How to create a tropical resort-style garden at home
For those missing the annual de-stress of a holiday at a tropical resort, there’s a simple solution... and it’s closer to home than you may think. With a few props, clever plant choices and a spade, you can give you own backyard a resort feel – all for less than the airfare. Here's how.
Think about the features that make a tropical resort look and feel so appealing: lush foliage, fragrance, space in the shade for a sun lounger and a side table for that all-important tropical drink. Add the splash of a water feature, some gentle wind chimes and ornaments in the background, and you could be in Bali while you are still in your suburban backyard.
To surround yourself with a home-made and home-grown tropical resort, bring in a selection of plants that have a tropical feel, but can flourish in less-than-tropical climates. These can be grown in containers, planted in the garden among existing plants or introduced into extended garden beds.
Use the new plantings to screen out your boundary with the neighbours and give a backdrop of lush green with wafts of tropical floral fragrance.
Laying it out
The easiest plan is to mark out a broad, deep, curved garden bed around a central lawn, paved area or to edge the deck. This open space only needs to be big enough for a table and chairs, sun lounge or a day bed, while the rest can be filled with lush plantings.
If possible, curve the bed so that it sweeps around to block out the neighbours, and even the rest of your backyard, to enclose you in your personal resort space. Arrange taller plants in clumps at the back of the bed, but allow some to intrude into the space. This will provide filtered sunshine and also allow you to see beautiful greenery when you look up.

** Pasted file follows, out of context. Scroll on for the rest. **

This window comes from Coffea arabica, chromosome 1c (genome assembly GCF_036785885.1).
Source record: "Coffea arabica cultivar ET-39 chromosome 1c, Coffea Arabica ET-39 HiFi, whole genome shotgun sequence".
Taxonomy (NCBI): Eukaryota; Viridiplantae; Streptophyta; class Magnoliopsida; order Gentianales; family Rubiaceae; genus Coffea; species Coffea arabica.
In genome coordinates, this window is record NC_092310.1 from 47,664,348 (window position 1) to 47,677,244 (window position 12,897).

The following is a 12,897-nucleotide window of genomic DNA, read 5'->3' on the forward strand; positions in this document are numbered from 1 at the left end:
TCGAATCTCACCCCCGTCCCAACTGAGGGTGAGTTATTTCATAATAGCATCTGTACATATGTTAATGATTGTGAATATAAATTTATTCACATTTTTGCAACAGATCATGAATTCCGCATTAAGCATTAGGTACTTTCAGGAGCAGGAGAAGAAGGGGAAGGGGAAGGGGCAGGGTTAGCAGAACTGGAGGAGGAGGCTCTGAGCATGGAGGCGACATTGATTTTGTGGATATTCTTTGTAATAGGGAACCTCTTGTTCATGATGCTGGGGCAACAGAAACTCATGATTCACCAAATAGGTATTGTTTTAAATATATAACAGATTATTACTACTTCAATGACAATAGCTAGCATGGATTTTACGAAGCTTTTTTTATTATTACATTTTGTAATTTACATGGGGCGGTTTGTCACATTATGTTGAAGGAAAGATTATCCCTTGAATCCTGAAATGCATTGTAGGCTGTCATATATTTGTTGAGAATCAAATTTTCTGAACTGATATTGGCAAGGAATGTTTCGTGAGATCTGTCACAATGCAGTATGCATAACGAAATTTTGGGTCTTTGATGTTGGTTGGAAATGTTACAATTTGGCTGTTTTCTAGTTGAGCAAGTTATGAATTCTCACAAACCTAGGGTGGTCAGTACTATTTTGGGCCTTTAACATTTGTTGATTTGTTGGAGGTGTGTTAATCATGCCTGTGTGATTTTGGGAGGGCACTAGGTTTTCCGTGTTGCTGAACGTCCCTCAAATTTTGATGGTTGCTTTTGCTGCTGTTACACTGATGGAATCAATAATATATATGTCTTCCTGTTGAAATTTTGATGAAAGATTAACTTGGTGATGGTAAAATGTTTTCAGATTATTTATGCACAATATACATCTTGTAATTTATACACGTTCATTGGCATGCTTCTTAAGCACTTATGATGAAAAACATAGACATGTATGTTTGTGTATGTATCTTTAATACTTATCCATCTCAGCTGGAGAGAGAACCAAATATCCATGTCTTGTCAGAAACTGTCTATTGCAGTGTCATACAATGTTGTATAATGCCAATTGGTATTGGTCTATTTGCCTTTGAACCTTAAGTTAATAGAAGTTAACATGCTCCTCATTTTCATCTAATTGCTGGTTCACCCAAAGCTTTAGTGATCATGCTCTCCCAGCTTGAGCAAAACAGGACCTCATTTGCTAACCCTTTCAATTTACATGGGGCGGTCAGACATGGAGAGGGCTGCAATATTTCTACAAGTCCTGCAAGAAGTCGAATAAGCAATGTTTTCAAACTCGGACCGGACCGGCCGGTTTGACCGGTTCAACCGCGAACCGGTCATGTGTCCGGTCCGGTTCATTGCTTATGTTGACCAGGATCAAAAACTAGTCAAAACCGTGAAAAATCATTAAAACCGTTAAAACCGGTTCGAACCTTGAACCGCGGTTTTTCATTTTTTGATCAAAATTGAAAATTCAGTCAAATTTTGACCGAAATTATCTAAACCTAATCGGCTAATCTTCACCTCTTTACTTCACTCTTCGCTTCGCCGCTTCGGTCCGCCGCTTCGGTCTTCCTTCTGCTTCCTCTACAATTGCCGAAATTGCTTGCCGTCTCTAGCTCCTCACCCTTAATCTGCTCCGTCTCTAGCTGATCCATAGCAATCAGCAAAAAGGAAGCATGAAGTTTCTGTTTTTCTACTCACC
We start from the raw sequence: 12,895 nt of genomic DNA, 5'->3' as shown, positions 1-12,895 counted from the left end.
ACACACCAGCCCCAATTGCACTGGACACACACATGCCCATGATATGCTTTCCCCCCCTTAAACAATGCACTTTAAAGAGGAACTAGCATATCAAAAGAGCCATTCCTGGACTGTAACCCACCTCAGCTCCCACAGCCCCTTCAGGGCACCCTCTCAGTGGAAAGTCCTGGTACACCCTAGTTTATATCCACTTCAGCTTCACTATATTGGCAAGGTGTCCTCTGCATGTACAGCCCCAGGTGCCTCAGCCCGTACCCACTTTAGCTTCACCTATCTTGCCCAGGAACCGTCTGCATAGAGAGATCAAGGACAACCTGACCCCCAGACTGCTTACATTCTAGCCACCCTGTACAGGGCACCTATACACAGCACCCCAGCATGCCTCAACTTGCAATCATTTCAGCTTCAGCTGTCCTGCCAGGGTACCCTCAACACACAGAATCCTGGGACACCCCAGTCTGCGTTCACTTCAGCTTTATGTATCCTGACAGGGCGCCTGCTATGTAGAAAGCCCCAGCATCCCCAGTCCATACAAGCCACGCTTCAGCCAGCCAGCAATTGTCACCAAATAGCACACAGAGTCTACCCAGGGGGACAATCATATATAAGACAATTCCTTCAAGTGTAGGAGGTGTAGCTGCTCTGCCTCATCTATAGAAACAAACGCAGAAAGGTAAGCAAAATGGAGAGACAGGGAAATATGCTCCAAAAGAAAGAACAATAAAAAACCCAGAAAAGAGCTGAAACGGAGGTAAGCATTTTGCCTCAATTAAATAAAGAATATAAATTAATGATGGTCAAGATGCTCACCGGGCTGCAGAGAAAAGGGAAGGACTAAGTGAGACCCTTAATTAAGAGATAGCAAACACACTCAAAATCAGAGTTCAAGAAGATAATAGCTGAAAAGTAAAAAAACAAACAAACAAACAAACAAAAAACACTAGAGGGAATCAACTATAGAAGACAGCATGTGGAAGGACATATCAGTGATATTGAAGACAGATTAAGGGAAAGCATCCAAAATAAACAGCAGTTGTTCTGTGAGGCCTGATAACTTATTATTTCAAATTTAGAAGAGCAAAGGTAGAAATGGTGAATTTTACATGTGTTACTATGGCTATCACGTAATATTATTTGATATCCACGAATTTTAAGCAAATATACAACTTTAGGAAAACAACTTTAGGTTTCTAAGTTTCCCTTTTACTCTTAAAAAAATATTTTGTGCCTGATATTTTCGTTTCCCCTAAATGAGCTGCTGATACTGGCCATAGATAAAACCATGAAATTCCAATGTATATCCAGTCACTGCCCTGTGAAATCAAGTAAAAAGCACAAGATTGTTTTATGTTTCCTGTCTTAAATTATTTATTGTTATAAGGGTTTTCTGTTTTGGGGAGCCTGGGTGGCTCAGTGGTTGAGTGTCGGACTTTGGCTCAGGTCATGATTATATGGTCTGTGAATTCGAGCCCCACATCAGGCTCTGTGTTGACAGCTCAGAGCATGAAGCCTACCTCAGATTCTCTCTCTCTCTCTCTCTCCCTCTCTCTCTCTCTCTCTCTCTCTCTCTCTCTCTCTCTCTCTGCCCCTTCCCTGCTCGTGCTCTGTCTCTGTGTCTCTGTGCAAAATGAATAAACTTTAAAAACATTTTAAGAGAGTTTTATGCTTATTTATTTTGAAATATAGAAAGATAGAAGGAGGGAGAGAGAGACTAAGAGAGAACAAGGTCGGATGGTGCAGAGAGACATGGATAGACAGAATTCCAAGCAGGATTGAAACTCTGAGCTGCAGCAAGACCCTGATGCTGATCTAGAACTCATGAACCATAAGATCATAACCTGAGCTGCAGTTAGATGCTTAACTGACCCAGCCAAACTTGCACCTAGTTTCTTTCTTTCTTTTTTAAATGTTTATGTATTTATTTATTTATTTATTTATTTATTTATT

Fill in the rest of the space with lush foliage plants. Add texture and contrast by choosing a mix of leaf shapes, sizes and colours, and include a few shrubs for tropical flower colour and fragrance to trick your senses. Some tropical flowering plants – such as hibiscus and frangipani – need full sun to bloom, so grow these plants in a sunny spot or put them in a container placed in a sunny position. Cold-sensitive plants should be kept in containers and moved to sheltered spot over winter (such as a deck or porch).
Get the look
Mix and match from the list below to get that tropical look in your garden. To get plants off to a good start, dig in well-rotted organic matter such as compost before planting and install a watering system so you can holiday at home! Don't forget to surround the new plants with organic mulch - this will both keep weeds at bay and help to keep soil moist and cool.
Tall and lush for height and privacy
- Giant white bird of paradise (Strelitzia nicolai)
- Clumping bamboo (best contained)
- Lilly pilly
- Medium-sized palms (Kentia palm, rhapis palm)
- Native frangipani (Hymenosporum flavum)
Shrubs and perennials for texture and colourful flowers
- Bird of paradise (Strelitzia reginae)
- Canna lily
- Mondo grass
- Moses in the cradle (Rhoeo)
A touch of fragrance
- Ginger lily (Hedychium – prune after flowering to stop seeds forming)
Foliage for interest, colour and contrast
- Canna ‘Tropicanna’
- Cordyline (range of colourful cultivars)
- Ferns (best in shade)
- Ornamental ginger (including Alpinia and Heliconia)
- ‘Zanzibar Gem’ (Zamioculcas zamiifolia ‘Zanzibar Gem’)
Climbers for extra excitement
Good in containers
- Bamboo (select dwarf or clumping varieties)
- Dwarf hibiscus
- Dwarf frangipani
- Dwarf bougainvillea (Bambino Series)
- Indoor plants
- Rhapis palm, lady palm (Rhapis excelsa)